(originally published in Summer 2000)

One particular problem often arises in enforcing judgments against judgment debtors who are becoming increasingly savvy at hiding their assets or themselves from creditors. This problem stems from the general rule that a judgment may not be enforced after ten years from the date of its entry, unless, of course, the judgment is renewed. Without renewal, and upon expiration of the ten-year period, all enforcement procedures must cease, and any liens based upon the judgment are automatically extinguished. Thus, this article will discuss how to renew a monetary judgment.

California Code of Civil Procedure, Section 683.020 provides:

Except as otherwise provided by statute, upon the expiration of 10 years after the date of entry of a money judgment or a judgment for possession or sale of property:
(a) The judgment may not be enforced; (b) All enforcement procedures pursuant to the judgment or to a writ or order issued pursuant to the judgment shall cease. (c) Any lien created by an enforcement procedure pursuant to the judgment is extinguished.

California Code of Civil Procedure (“CCP”) provides an exception to CCP section 683.020’s general rule, by granting relief to those seeking payment on a judgment entered 10 years previous, if the judgment creditor requests a renewal of the judgment Once the application for judgment renewal is filed and granted, the judgment is enforceable for another ten years, pursuant to CCP section 683.120.

The renewal procedure is actually quite simple. CCP section 683.120 provides that a judgment may be renewed simply by filing an application for renewal with the court in which the judgment was entered. When filing this application, the judgment creditor must submit an application fee. The judgment creditor must also file a Declaration if the amount of the judgment renewed is greater than the amount of the original judgment. This may occur when the judgment creditor adds accrued interest, or when costs for enforcing the judgment are added to the original judgment amount. The judgment creditor is allowed to assess the costs of enforcing the judgment, including attorneys fees, to the judgment debtor, pursuant to CCP section 685.040, and section 685.070. These costs are added to the amount of the judgment already owed, and will be submitted to the Court as a Motion for Costs that accompanies the renewal application.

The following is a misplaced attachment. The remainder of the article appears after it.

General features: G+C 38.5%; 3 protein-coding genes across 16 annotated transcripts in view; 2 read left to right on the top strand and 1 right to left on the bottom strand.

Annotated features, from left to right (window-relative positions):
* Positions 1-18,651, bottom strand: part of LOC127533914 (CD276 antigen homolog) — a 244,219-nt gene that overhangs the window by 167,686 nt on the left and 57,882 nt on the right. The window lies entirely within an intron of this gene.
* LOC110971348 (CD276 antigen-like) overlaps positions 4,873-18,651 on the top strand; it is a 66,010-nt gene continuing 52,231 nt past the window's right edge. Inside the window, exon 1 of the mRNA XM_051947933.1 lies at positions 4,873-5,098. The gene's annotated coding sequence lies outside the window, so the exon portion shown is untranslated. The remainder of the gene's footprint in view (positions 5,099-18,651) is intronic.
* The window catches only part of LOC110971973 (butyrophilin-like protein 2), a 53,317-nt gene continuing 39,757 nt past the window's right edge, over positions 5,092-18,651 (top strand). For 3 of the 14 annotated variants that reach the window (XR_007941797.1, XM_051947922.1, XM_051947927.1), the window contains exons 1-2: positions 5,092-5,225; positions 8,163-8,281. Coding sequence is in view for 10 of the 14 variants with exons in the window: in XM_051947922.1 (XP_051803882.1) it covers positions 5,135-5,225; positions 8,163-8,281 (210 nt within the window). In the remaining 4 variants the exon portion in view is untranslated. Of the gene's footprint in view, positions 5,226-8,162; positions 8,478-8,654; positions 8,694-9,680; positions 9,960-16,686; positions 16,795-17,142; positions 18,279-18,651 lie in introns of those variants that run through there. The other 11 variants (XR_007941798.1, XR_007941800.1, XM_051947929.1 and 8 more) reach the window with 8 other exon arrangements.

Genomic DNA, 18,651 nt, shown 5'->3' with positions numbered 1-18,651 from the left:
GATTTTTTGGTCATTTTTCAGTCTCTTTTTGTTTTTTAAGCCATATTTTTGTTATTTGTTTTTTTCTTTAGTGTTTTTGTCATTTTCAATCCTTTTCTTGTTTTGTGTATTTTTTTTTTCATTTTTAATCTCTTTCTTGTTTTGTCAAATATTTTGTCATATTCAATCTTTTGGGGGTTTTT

Renewals can be filed with the court as often as necessary to gain satisfaction, pursuant to CCP section 683.130(b). As a general rule of thumb, when the judgment is against real property, the creditor should schedule the judgment renewal well before expiration of the judgment in order to retain a priority position on property against other judgment creditors.

There is also a monetary advantage to renewing judgments. When the judgment is initially filed by the court, the judgment creditor is allowed a return of interest on the judgment, at the rate of 10% per year. When a judgment renewal is filed, the court re-values the judgment principal to include the accrued interest. Thus, when a renewal is filed, the judgment creditor earns interest on the new judgment amount, which includes the prior interest.

There are, however, some limitations to this practice. While there is no limitation on the judgment creditor’s right to renew a judgment, after the first renewal, a second renewal must not be filed within five years from the time the judgment was previously renewed. This prevents the judgment creditor from compounding interest for less than five year terms.

California courts have made renewing a judgment quite easy by almost always automatically granting renewal when a renewal application is received. Therefore, no court order or new judgment is required as the court clerk simply records the renewal of judgment in the court records. CCP section 683.150. CCP section 683.160 also requires the judgment creditor to serve a notice of renewal of the judgment on the judgment debtor. Until the judgment debtor has received this notice, no action, such as enforcement proceedings, may be taken. Sooner or later, however, the debtor will hopefully surface with attachable assets and the money will be collected. Until then it is just a matter of patience.